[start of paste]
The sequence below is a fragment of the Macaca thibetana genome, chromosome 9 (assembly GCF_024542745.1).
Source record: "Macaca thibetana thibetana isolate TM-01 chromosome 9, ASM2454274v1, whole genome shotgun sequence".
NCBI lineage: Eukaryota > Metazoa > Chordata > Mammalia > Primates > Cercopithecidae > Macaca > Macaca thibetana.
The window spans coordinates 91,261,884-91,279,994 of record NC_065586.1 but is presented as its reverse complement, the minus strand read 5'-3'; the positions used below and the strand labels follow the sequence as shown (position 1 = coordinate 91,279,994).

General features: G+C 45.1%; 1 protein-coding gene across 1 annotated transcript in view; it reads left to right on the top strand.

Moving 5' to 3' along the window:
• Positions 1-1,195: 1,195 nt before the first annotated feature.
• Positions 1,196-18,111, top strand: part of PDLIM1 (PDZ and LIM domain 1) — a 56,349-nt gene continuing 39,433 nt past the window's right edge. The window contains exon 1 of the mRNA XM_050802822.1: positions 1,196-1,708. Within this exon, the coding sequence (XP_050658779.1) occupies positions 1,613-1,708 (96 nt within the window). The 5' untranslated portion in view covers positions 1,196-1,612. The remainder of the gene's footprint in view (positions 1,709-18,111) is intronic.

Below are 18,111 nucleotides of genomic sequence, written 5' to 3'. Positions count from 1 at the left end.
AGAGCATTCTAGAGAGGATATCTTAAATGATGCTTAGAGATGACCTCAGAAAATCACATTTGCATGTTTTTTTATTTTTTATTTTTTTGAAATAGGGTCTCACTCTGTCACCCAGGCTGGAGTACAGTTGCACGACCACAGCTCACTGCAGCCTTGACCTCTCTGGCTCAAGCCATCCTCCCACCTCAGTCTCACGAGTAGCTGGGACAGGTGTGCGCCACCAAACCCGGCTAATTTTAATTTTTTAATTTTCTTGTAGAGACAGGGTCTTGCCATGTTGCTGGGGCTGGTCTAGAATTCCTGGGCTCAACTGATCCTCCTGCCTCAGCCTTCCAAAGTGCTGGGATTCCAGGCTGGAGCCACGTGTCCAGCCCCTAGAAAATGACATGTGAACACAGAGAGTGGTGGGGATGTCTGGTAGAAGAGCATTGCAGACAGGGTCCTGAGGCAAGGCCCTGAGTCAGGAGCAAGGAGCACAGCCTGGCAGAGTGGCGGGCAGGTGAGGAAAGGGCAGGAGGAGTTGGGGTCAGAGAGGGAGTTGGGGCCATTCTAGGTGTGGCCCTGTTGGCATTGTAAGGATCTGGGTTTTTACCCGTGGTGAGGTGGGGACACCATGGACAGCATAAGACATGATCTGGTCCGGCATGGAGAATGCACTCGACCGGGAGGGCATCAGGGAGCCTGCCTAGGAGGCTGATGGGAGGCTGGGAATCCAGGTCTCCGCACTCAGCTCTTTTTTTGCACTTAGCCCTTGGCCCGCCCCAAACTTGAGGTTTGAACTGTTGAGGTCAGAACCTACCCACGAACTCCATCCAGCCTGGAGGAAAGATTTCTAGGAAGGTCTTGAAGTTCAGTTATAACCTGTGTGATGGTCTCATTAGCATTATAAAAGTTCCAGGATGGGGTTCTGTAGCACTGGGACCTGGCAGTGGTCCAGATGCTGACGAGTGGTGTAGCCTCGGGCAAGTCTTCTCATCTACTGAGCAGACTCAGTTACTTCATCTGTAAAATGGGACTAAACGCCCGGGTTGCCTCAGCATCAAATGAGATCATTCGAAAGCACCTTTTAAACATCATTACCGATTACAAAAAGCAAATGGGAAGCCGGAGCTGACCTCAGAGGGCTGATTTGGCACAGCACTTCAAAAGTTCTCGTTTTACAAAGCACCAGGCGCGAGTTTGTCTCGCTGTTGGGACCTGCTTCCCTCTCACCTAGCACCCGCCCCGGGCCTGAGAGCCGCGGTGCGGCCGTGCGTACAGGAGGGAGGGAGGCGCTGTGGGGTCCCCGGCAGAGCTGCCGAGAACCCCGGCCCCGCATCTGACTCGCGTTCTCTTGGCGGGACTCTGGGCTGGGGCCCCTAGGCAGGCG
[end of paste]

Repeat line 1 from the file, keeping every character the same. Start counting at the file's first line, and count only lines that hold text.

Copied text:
The sequence below is a fragment of the Macaca thibetana genome, chromosome 9 (assembly GCF_024542745.1).